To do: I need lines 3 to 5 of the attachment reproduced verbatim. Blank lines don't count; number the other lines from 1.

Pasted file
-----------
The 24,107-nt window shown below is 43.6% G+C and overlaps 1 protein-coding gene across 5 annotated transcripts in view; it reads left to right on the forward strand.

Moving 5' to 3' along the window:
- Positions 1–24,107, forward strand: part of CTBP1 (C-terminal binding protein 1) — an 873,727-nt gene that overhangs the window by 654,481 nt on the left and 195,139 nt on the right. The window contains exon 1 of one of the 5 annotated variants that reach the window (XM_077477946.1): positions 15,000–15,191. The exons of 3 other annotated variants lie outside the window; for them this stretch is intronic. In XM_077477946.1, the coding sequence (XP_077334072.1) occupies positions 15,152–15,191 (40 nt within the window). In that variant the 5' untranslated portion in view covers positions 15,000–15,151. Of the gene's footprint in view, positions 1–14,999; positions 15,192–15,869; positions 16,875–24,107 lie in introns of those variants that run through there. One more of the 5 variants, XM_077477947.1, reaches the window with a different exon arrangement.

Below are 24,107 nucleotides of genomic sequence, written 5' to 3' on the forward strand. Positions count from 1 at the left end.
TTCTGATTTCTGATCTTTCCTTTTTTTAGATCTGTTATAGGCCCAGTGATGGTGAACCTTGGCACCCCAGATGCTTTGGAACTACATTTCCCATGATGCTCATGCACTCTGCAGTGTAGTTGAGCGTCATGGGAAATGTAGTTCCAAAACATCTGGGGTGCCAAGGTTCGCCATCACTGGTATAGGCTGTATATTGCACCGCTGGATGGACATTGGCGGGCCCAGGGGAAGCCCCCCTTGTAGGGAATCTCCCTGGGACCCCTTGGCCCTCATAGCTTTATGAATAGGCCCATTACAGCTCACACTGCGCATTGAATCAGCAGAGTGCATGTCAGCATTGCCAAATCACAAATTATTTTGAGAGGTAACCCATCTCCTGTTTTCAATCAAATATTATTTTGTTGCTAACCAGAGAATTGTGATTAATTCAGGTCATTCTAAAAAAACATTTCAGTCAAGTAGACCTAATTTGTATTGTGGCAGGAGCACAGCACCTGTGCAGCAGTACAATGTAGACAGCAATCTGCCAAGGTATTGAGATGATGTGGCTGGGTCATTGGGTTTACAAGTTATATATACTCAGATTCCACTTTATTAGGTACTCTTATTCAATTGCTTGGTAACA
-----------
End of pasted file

- Positions 1–24,107, forward strand: part of CTBP1 (C-terminal binding protein 1) — an 873,727-nt gene that overhangs the window by 654,481 nt on the left and 195,139 nt on the right. The window contains exon 1 of one of the 5 annotated variants that reach the window (XM_077477946.1): positions 15,000–15,191. The exons of 3 other annotated variants lie outside the window; for them this stretch is intronic. In XM_077477946.1, the coding sequence (XP_077334072.1) occupies positions 15,152–15,191 (40 nt within the window). In that variant the 5' untranslated portion in view covers positions 15,000–15,151. Of the gene's footprint in view, positions 1–14,999; positions 15,192–15,869; positions 16,875–24,107 lie in introns of those variants that run through there. One more of the 5 variants, XM_077477947.1, reaches the window with a different exon arrangement.

Below are 24,107 nucleotides of genomic sequence, written 5' to 3' on the forward strand. Positions count from 1 at the left end.
TTCTGATTTCTGATCTTTCCTTTTTTTAGATCTGTTATAGGCCCAGTGATGGTGAACCTTGGCACCCCAGATGCTTTGGAACTACATTTCCCATGATGCTCATGCACTCTGCAGTGTAGTTGAGCGTCATGGGAAATGTAGTTCCAAAACATCTGGGGTGCCAAGGTTCGCCATCACTGGTATAGGCTGTATATTGCACCGCTGGATGGACATTGGCGGGCCCAGGGGAAGCCCCCCTTGTAGGGAATCTCCCTGGGACCCCTTGGCCCTCATAGCTTTATGAATAGGCCCATTACAGCTCACACTGCGCATTGAATCAGCAGAGTGCATGTCAGCATTGCCAAATCACAAATTATTTTGAGAGGTAACCCATCTCCTGTTTTCAATCAAATATTATTTTGTTGCTAACCAGAGAATTGTGATTAATTCAGGTCATTCTAAAAAAACATTTCAGTCAAGTAGACCTAATTTGTATTGTGGCAGGAGCACAGCACCTGTGCAGCAGTACAATGTAGACAGCAATCTGCCAAGGTATTGAGATGATGTGGCTGGGTCATTGGGTTTACAAGTTATATATACTCAGATTCCACTTTATTAGGTACTCTTATTCAATTGCTTGGTAACA